Cones are the tough little clusters of scales that coniferous trees carry their seeds in.
The scales on a cone are called bracts. The seeds are held between the bracts. Bracts are thin and papery in spruces and thick and woody in silver firs.
Pine cone bracts have a lump called an umbo.
All cones are green and quite soft when they first form, then turn brown and hard as they ripen.
Cones stand upright on the branch until they are ripe and ready to shed their seeds.
Most cones turn over when ripe to hang downwards so that the seeds fall out.
The cones of cedars and silver firs stay upright and the bracts drop away to release the seeds.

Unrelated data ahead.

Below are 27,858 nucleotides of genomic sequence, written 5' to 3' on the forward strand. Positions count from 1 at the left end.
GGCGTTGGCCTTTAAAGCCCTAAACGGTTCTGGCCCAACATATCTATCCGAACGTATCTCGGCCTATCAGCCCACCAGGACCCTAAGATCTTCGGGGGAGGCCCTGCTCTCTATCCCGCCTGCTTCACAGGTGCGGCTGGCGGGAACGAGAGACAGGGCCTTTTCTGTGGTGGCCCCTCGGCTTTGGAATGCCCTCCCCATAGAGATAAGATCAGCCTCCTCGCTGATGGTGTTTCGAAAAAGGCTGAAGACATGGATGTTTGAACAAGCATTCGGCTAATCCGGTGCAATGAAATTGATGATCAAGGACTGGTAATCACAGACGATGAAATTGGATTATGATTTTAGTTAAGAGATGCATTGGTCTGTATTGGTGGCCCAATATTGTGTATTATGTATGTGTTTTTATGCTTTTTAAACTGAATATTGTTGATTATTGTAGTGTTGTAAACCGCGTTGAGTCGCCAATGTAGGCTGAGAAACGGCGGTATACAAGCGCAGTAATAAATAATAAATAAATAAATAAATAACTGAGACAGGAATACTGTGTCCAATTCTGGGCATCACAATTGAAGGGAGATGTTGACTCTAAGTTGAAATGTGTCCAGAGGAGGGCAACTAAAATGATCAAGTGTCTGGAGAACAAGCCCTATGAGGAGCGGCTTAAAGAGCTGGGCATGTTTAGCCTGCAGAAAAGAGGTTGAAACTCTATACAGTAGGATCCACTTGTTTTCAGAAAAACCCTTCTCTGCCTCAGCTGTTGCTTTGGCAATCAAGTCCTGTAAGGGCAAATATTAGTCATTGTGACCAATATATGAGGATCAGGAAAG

Long, hanging cones like those of the pine and spruce hang throughout winter then release seeds in spring.
The monkey puzzle tree has a unique, pineapple-shaped cone with golden spines and edible seeds.
The monkey puzzle tree is native to Chile and Argentina. It is so called because the first settlers puzzled at how monkeys could reach the seeds on the prickly maze of branches. They failed to realize that there were no monkeys there at all!